For the major labels, it’s over. It’s fucking over. You’re going to burn to the fucking ground, and we’re all going to dance around the fire. And it’s your own fault. Surely, somewhere deep inside, you had to know this day was coming, right? Your very industry is founded on an unfair business model of owning art you didn’t create in exchange for the services you provide. It’s rigged so that you win every time – even if the artist does well, you do ten times better. It was able to exist because you controlled the distribution, but now that’s back in the hands of the people, and you let the ball drop when you could have evolved.”


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At the end of a long, delicious read, Rob writes:

“1. Stop buying music from major labels. Period. The only way to force change is to hit the labels where it hurts – their profits. The major labels are like Terry Schiavo right now – they’re on life support, drooling in a coma, while white-haired guys in suits try and change the laws to keep them alive. But any rational person can see that it’s too late, and it’s time to pull out the feeding tube. In this case, the feeding tube is your money. Find out which labels are members/supporters of the RIAA and similar copyright enforcement groups, and don’t support them in any way. The RIAA Radar is a great tool to help you with this. Don’t buy CDs, don’t buy iTunes downloads, don’t buy from Amazon, etc. Steal the music you want that’s on the major labels. It’s easy, and despite the RIAA’s scare tactics, it can be done safely – especially if more and more people are doing it. Send letters to those labels, and to the RIAA, explaining very calmly and professionally that you will no longer be supporting their business, because of their bullish scare tactics towards music fans, and their inability to present a forward-thinking digital distribution solution. Tell them you believe their business model is outdated and the days of companies owning artists’ music are over. Make it very clear that you will continue to support the artists directly in other ways, and make it VERY clear that your decision has come about as a direct result of the record company’s actions and inactions regarding digital music.

2. Support artists directly. If a band you like is stuck on a major label, there are tons of ways you can support them without actually buying their CD. Tell everyone you know about them – start a fansite if you’re really passionate. Go to their shows when they’re in town, and buy t-shirts and other merchandise. Here’s a little secret: Anything a band sells that does not have music on it is outside the reach of the record label, and monetarily supports the artist more than buying a CD ever would. T-shirts, posters, hats, keychains, stickers, etc. Send the band a letter telling them that you’re no longer going to be purchasing their music, but you will be listening to it, and you will be spreading the word and supporting them in other ways. Tell them you’ve made this decision because you’re trying to force change within the industry, and you no longer support record labels with RIAA affiliations who own the music of their artists.

If you like bands who are releasing music on open, non-RIAA indie labels, buy their albums! You’ll support the band you like, and you’ll support hard-working, passionate people at small, forward-thinking music labels. If you like bands who are completely independent and are releasing music on their own, support them as much as possible! Pay for their music, buy their merchandise, tell all your friends about them and help promote them online – prove that a network of passionate fans is the best promotion a band can ask for.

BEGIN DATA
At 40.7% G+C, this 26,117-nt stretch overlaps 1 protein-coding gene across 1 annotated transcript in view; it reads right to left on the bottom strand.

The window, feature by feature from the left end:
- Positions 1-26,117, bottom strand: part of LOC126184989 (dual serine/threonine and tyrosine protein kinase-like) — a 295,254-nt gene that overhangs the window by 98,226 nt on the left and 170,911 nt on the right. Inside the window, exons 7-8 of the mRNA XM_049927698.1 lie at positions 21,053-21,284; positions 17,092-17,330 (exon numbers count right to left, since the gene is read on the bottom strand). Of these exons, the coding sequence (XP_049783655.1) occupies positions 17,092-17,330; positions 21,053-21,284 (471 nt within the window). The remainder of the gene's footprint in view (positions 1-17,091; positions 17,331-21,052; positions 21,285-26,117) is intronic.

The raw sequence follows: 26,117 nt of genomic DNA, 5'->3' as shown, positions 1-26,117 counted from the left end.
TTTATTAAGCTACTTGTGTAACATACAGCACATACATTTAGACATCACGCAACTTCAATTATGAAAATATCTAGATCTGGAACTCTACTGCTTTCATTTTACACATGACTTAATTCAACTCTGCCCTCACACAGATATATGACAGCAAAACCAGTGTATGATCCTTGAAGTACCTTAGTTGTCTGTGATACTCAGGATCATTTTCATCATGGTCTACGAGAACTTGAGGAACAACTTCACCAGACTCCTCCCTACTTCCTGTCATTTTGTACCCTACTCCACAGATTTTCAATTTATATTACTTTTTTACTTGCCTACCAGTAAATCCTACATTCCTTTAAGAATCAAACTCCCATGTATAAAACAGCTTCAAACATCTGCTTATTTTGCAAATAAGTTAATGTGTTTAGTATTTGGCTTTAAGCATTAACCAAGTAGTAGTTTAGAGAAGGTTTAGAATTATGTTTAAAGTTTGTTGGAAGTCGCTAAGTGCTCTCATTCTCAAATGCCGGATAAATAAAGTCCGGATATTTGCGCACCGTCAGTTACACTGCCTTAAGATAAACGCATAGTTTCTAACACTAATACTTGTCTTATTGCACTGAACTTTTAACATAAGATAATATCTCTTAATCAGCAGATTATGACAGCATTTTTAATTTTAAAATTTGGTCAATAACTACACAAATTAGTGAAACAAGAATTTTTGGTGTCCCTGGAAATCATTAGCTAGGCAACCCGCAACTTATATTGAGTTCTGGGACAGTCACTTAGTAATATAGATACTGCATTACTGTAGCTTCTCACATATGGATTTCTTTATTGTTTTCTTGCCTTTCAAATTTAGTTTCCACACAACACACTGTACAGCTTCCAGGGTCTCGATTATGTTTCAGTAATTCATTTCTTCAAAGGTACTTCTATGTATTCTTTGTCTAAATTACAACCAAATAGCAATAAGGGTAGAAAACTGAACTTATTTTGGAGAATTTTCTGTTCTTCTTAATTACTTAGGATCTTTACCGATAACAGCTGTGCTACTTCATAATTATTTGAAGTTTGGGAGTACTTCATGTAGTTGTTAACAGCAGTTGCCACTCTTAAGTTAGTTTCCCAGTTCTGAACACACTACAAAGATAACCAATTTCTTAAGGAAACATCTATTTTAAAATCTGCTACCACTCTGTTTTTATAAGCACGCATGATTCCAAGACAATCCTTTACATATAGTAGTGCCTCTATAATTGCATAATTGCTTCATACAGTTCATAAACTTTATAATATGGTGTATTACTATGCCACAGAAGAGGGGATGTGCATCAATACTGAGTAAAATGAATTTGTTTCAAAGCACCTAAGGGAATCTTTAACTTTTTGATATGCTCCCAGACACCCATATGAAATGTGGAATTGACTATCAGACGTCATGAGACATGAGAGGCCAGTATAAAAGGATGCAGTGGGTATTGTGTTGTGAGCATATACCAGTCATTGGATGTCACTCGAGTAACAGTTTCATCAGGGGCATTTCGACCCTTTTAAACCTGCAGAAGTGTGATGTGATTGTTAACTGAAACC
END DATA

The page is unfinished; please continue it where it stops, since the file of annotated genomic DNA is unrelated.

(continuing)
3. Get the message out. Get this message out to as many people as you can – spread the word on your blog or your MySpace, and more importantly, tell your friends at work, or your family members, people who might not be as tuned into the internet as you are. Teach them how to use torrents, show them where to go to get music for free. Show them how to support artists while starving the labels, and who they should and shouldn’t be supporting.

4. Get political. The fast-track to ending all this nonsense is changing intellectual property laws. The RIAA lobbies politicians to manipulate copyright laws for their own interests, so voters need to lobby politicians for the peoples’ interests. Contact your local representatives and senators. Tell them politely and articulately that you believe copyright laws no longer reflect the interests of the people, and you will not vote for them if they support the interests of the RIAA. Encourage them to draft legislation that helps change the outdated laws and disproportionate penalties the RIAA champions. Contact information for state representatives can be found here, and contact information for senators can be found here. You can email them, but calling on the phone or writing them actual letters is always more effective.

Tonight, with Oink gone, I find myself wondering where I’ll go now to discover new music. All the other options – particularly the legal ones – seem depressing by comparison. I wonder how long it will be before everyone can legally experience the type of music nirvana Oink users became accustomed to? I’m not too worried – something even better will rise out of Oink’s ashes, and the RIAA will respond with more lawsuits, and the cycle will repeat itself over and over until the industry has finally bled itself to death. And then everything will be able to change, and it will be in the hands of musicians and fans and a new generation of entrepreneurs to decide how the new record business is going to work. Whether you agree with it or not, it’s fact. It’s inevitable – because the determination of fans to share music is much, much stronger than the determination of corporations to stop it.

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Nice, and nicely done, Rob.